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Seasonal home sale swings are mostly gone from the Charlotte market

By Allen Norwood
Allen Norwood
Allen Norwood writes on Home design, do-it-yourself and real estate for The Charlotte Observer. His column appears each Saturday.

Charlotte’s housing market, historically, doesn’t see the sharp seasonal ups and downs that are common in other areas. And for the past couple of years, seasonal swings have all but disappeared.

Sales at Allen Tate Realty, the area’s largest broker, have been virtually the same day in and day out.

So – good luck timing the market.

I read that during the downturn- the entire nation has been experiencing more of a year-round real estate market. I called Pat Riley, Tate’s president. “During the last year, for Tate, it has been virtually season free,” he said. “We sold the same amount of homes day to day. It has been steady.”

Charlotte’s not completely immune from the ups and downs that impact other areas, of course.

Young families still like to move during the summer, to get kids settled before school starts. Nobody much likes to move on holidays, so sales slow then.

The sharp seasonal markets in other markets affect this one. Charlotte’s market has always been tied to the patterns in the Northeast, for instance. You can’t sell to a buyer from Ohio, Michigan or Pennsylvania until he sells his home there.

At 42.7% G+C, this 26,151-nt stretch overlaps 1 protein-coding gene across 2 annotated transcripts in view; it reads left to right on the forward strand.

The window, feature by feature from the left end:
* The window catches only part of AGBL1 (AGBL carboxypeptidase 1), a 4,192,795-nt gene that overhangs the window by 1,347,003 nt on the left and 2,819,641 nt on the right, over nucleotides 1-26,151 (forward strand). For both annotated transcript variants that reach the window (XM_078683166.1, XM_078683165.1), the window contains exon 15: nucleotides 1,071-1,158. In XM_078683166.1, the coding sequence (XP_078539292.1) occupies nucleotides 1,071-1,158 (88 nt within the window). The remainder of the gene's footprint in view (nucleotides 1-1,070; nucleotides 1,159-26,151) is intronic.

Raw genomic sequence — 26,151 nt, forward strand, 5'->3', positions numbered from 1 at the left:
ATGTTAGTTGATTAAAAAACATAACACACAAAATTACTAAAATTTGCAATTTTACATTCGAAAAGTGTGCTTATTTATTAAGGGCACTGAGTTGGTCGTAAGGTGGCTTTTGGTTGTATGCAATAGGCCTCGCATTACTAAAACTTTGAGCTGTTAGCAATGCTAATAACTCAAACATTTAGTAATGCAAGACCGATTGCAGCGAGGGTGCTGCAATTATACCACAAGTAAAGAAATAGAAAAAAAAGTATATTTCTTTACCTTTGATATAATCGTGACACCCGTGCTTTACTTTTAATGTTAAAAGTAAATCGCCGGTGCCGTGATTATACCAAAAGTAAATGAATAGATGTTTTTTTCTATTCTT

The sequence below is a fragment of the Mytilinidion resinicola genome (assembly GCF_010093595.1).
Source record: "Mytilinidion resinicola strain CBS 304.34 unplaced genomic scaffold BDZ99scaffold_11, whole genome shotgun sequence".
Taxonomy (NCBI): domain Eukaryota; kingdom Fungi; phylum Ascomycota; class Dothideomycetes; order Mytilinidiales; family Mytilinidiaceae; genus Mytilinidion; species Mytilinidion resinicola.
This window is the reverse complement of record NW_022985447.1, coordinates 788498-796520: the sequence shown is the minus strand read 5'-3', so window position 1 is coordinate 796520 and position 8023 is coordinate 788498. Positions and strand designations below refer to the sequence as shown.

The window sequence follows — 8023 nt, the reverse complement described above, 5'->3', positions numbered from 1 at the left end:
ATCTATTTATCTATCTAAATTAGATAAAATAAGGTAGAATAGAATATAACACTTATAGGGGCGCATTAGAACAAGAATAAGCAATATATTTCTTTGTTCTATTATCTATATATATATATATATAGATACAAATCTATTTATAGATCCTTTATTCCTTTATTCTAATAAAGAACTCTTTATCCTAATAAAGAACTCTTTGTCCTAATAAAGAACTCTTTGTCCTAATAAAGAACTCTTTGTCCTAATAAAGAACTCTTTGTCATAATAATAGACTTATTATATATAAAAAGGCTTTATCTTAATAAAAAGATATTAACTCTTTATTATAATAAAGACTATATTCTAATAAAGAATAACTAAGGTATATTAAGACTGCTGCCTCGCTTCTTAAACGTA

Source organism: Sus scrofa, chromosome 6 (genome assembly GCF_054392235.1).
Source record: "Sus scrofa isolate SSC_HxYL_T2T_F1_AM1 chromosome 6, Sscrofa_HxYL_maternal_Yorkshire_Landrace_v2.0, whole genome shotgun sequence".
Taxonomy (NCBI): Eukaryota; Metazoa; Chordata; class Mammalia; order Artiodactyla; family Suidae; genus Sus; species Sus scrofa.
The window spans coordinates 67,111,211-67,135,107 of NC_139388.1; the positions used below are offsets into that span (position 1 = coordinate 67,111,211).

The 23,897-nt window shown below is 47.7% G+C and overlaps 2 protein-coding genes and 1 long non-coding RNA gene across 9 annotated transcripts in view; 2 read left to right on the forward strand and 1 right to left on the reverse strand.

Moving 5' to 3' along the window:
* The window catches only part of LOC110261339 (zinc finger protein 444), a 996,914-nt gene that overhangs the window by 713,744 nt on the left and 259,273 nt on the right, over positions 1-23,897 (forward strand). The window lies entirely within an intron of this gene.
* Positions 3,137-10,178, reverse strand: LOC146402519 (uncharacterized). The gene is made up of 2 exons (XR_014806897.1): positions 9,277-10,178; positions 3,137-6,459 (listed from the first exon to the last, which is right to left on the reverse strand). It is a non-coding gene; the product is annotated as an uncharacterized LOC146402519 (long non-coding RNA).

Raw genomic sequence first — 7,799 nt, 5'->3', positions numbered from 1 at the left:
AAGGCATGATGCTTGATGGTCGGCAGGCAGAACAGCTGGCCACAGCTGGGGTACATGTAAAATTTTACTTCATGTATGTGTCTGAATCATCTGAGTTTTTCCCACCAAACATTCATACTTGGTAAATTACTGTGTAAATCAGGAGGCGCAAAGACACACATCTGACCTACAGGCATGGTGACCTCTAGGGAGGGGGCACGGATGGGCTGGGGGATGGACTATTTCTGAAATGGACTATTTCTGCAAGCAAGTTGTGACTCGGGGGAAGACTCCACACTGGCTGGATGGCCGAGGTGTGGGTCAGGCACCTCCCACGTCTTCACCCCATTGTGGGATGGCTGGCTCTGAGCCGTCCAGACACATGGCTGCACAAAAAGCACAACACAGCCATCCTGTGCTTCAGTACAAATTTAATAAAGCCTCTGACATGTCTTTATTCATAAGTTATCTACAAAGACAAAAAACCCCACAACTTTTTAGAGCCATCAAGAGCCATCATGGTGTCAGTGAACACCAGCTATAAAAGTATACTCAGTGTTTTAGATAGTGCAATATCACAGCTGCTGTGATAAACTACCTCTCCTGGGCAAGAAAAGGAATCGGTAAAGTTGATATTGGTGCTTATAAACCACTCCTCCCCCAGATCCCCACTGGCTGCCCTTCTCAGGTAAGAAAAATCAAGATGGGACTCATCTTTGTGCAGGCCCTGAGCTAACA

Places like, say, Erie, Pa., see more clearly defined sales seasons.

“They still have seasonality,” Riley said. “You’re probably not going to buy a home in 2 feet of snow.” Sales of vacation homes remain seasonal. Beach sales typically take off after Easter, Riley said.

But, at the heart of the regional market, seasonal ups and downs are not black and white. “It’s very gray,” he said.

Seasonality became less pronounced across the country as buyers and sellers decided to sit on the sidelines. Buyers didn’t want to purchase homes only to see prices fall. Sellers wanted to wait for higher prices.

“No one wanted to make a decision, because they didn’t want to make a mistake,” Riley said. “I don’t want to make a mistake, so what do I do? I freeze.”

So those traditional seasonal peaks dipped and looked more like the valleys.

If there’s no huge seasonal surge, you can’t time your listing perfectly to ride the crest of the wave. If you want to sell, you might as well get your house in tip-top shape, price it correctly, and plunge in.

Sometimes, Riley points out, it’s smart to do the opposite of what everybody else is doing. Avoid the crowds.

List your home at a slow time, when there are fewer homes on the market, offering less competition.

Of course, if there’s no seasonality you can’t do that, either.

Special to the Observer: homeinfo@charter.net

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